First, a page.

In twenty-eighteen, I: Visited Pittsburgh for the first time ever. Traipsed around the National Parks and Monuments in the Four Corners area with my ever-patient husband, and on my own. Took a solo road trip to Buffalo, NY and Niagara Falls, NY and Ontario. Walked many miles and did physical therapy on my right knee to prepare to walk the Camino de Santiago in September and October. Read 49 books out of my goal of 45, the best being On Pilgrimage, The Tie That Binds, Benediction, Eventide, The Woman Lit by Fireflies, The English Major, and Whistling Past the Graveyard. Lost an unknown number of pounds walking nearly 500 miles on the Camino Frances over 44 days, gained some of them back during 10 days in Portugal, and gained the last five back when I returned to the U.S. Began a road trip novel and started dabbling in poetry after a long hiatus. Published 132 posts on my new blog.
From January to April, I: Joined the American Pilgrims on the Camino, shared a potluck brunch with fellow pilgrims, and later walked 10 miles with them around D.C. Enjoyed movies such as The Post; Three Billboards Outside Ebbing, Missouri; Oh Lucy!; The Insult; The Leisure Seeker; Finding Your Feet; Lean on Pete; and Beirut. Watched plays at various D.C. theaters: Everything is Illuminated, Hold These Truths, Two Trains Running, and Snow Child. Listened to Portuguese Ana Moura sing fado at The Barns of Wolf Trap. Walked all over Pittsburgh, Pennsylvania in freezing cold temperatures, where we visited the University of Pittsburgh, numerous memorials to the titans of American industry, a magnificent botanical garden and conservatory, the merging of the Monongahela and the Allegheny Rivers – forming the Ohio River at Pittsburgh’s point – and some offbeat museums.. Drank dirty martinis at the Ice House with our friends Karen and Michael. Protested in “March for Our Lives,” organized by the students from Marjory Stoneman Douglas High School in Parkland, Florida, where 17 students were gunned down by an unhinged ex-student. Ate dinner with my daughter at Little Nickel, and later, walked the Ukrops Monument Avenue 10k in Richmond. Hiked among bluebells at Riverbend Park.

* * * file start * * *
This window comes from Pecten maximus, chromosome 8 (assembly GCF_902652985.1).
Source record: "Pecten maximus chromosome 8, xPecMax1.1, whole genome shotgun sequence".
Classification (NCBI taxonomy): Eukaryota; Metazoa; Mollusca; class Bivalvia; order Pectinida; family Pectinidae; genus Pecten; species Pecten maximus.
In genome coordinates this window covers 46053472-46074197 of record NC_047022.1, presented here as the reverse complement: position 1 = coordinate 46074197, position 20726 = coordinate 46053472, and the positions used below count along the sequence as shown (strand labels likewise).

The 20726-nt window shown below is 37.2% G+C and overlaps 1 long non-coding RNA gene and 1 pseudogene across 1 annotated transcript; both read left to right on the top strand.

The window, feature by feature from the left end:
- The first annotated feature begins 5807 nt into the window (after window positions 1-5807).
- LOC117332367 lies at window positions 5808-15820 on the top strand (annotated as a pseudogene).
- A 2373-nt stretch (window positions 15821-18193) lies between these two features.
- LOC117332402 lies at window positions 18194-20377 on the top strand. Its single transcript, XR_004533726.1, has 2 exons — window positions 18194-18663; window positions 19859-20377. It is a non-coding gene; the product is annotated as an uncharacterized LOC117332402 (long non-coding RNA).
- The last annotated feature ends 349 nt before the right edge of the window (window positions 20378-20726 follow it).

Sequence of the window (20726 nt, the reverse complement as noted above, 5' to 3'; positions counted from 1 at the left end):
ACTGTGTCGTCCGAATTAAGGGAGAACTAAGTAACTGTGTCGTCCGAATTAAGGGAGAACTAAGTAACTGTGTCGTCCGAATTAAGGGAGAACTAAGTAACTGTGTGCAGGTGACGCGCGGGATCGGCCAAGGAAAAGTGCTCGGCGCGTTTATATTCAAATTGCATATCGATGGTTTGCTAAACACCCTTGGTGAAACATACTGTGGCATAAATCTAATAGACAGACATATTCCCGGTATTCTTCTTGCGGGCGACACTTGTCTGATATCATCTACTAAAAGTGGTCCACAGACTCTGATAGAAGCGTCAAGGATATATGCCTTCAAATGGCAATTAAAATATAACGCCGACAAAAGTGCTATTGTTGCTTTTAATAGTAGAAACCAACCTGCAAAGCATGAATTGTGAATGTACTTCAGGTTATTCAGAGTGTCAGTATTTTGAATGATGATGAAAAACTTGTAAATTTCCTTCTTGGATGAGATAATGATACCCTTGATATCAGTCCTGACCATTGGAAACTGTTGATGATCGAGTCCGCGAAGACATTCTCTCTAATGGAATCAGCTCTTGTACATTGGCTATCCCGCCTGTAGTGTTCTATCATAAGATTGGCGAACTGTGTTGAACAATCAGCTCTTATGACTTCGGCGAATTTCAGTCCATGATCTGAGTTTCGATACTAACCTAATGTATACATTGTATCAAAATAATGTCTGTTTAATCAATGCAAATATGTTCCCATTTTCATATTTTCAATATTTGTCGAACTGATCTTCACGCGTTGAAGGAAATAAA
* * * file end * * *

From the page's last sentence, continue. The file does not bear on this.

In May, I: Drove 3 days across country and visited my eldest son in Denver, Colorado, then spent 19 days on a road trip around the Four Corners area. Drove amidst immense windmills on the Kansas prairie. Hiked among Ponderosa pines smelling of vanilla and butterscotch at Mt. Sanitas near Boulder. Was involved in a 6-car accordion-style accident on a major highway at rush hour in Denver. Hiked through Red Rocks Mountain Park among evening primrose and creeping barberry. Rested in vintage American motels such as the Palomino Inn, the Mokee Motel, the Alpine Inn, and the Adventure Inn. Got my first National Parks Passport and started collecting stickers and cancellation stamps. Hiked among pinyon pines and Utah junipers on the Coke Ovens Trail at Colorado National Monument. Climbed slickrock on a strenuous hike to Delicate Arch at Arches. Was mesmerized by the scent of cliffrose all over the Colorado Plateau. Saw the confluence of the Colorado and the Green Rivers at Canyonlands. Mourned the ghosts of horses left to die at Dead Horse Point State Park. Walked through rock bridges at Natural Bridges National Monument and ancient dwellings at Hovenweep. Kicked up dust at Valley of the Gods and Monument Valley, and passed through towns like Mexican Hat and Kayenta. Found remnants of the Old Route 66 and the Wigwam Motel. Studied petroglyphs all over the Four Corners. Visited Petrified Forest National Park and the Hubbell Trading Post and learned all about the horrific Long Walk, forced upon Native Americans by white people. Found Native stories and ancient dwellings at Canyon de Chelly, Chaco Culture National Historical Park, and Aztec Ruins. Climbed a house carved into a steep cliff at Mesa Verde’s Balcony House. Drove “America’s Switzerland” on the San Juan Skyway Scenic Byway in Colorado. Did research on my mother’s family in a library in her hometown of Pagosa Springs. Visited my youngest son in Crestone, Colorado, and explored Great Sand Dunes National Park with him. Drove in the dark for 5 hours over a mountain pass in the middle of nowhere to Pueblo. Moseyed back across the country in three long days. Enjoyed the movies Disobedience and The Book Club.